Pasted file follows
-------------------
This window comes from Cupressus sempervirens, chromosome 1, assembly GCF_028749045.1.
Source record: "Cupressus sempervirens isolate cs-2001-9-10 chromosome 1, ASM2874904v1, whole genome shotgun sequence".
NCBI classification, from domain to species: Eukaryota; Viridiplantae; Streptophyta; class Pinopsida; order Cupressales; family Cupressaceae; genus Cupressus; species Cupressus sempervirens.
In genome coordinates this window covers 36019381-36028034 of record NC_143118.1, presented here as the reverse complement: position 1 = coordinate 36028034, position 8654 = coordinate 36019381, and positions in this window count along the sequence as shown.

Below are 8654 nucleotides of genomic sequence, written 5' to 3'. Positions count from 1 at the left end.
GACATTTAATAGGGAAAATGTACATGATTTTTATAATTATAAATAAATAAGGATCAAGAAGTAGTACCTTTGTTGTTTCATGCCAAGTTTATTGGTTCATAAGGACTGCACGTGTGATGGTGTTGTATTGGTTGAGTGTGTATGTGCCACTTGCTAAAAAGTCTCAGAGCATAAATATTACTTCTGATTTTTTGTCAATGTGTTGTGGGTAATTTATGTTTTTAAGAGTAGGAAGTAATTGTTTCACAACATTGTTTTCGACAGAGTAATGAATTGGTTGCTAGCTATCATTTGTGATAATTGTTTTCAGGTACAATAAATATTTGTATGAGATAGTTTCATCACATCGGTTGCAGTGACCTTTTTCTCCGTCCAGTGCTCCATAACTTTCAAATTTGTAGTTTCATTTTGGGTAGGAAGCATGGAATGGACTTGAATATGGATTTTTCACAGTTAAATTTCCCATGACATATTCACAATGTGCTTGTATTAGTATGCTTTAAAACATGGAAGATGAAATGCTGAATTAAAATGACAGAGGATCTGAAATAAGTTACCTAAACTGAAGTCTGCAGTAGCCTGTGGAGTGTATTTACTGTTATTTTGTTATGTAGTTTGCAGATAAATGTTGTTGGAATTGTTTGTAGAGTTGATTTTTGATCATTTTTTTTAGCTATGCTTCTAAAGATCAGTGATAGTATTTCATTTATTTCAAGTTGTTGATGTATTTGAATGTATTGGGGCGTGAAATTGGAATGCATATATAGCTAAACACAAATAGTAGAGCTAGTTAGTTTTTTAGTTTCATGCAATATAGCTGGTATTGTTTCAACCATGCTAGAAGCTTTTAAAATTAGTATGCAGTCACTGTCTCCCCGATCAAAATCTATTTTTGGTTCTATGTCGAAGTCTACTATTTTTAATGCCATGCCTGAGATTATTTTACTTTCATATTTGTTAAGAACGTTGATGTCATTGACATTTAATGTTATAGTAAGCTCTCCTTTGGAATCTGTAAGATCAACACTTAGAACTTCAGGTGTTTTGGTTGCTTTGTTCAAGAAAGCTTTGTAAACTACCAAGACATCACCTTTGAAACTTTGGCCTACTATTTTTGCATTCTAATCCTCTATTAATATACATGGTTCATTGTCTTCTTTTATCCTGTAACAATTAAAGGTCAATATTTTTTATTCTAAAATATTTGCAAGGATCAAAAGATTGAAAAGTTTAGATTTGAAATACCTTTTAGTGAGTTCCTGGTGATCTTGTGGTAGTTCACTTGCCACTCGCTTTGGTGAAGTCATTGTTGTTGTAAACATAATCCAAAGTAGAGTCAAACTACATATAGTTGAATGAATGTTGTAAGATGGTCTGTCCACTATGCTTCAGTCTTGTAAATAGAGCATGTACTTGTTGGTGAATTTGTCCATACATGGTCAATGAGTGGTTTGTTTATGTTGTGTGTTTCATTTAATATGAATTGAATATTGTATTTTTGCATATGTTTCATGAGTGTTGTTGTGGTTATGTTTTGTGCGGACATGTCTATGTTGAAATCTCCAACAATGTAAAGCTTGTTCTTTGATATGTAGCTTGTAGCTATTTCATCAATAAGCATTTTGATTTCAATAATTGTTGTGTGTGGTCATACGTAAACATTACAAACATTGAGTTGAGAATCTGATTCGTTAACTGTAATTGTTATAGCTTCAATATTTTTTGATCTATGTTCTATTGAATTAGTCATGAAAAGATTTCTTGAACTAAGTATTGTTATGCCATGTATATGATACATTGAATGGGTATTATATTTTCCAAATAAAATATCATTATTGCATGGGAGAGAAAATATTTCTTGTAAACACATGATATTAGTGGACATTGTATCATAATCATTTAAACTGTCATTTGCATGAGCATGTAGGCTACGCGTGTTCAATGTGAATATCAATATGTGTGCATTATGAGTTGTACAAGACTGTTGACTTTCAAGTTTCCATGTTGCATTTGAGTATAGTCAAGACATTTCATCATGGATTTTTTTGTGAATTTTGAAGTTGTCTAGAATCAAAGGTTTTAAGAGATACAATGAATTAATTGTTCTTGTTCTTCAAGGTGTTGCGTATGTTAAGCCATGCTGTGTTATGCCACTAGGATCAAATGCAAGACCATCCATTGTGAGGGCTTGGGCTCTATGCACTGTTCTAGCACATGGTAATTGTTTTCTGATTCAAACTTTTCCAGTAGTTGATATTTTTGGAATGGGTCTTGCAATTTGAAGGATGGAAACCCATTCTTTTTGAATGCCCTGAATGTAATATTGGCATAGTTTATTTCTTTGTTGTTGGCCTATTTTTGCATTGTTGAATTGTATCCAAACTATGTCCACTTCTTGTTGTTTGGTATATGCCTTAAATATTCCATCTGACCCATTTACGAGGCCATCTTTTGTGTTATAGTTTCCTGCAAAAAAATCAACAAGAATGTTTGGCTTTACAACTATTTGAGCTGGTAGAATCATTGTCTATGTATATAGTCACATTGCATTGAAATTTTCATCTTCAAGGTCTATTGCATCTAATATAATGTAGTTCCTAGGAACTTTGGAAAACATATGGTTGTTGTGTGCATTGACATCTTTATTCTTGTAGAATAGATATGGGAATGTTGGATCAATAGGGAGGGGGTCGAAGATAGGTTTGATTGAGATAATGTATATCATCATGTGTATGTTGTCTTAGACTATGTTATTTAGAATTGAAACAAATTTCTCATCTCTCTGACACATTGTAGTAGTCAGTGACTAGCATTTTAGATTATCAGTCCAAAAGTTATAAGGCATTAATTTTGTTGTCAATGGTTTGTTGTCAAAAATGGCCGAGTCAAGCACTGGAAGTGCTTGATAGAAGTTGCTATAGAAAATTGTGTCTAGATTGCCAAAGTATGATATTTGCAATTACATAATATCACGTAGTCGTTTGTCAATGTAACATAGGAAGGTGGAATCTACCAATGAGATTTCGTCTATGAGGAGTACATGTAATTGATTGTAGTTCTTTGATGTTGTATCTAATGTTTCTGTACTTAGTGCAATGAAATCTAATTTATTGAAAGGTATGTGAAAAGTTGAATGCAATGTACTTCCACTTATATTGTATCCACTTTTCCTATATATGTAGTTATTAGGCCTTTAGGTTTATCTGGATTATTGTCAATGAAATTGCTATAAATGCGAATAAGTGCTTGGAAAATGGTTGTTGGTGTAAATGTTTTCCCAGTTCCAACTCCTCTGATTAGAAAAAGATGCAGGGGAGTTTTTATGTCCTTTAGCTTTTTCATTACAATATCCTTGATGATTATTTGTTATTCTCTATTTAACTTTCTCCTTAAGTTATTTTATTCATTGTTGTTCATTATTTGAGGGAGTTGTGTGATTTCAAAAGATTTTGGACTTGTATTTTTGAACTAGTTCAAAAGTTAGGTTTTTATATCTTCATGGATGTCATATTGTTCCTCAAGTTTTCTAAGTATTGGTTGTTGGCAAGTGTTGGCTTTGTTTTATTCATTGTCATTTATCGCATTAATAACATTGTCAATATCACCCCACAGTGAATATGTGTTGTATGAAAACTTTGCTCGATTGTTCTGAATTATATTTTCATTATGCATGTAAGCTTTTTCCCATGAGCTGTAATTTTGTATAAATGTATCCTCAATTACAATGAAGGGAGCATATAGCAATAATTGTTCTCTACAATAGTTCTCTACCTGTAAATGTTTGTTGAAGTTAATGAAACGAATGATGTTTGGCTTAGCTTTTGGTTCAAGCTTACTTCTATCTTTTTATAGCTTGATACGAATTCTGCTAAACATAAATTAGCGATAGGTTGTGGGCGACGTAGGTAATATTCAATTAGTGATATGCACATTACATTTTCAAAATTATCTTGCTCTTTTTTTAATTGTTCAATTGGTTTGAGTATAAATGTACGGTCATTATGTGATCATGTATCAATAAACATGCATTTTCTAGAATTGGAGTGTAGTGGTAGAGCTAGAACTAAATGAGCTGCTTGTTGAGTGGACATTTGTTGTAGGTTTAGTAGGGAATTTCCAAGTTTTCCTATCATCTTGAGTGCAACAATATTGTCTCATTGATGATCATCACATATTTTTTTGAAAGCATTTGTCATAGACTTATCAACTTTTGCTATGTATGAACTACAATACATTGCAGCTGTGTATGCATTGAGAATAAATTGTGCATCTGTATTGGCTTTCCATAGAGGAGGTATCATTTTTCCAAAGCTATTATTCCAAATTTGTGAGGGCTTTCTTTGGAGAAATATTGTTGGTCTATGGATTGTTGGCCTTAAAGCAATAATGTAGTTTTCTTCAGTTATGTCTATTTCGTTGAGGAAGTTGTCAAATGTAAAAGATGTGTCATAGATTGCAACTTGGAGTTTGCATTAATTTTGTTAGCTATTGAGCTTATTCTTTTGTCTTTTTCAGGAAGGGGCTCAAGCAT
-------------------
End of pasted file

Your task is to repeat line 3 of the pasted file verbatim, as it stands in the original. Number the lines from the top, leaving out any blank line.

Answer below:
NCBI classification, from domain to species: Eukaryota; Viridiplantae; Streptophyta; class Pinopsida; order Cupressales; family Cupressaceae; genus Cupressus; species Cupressus sempervirens.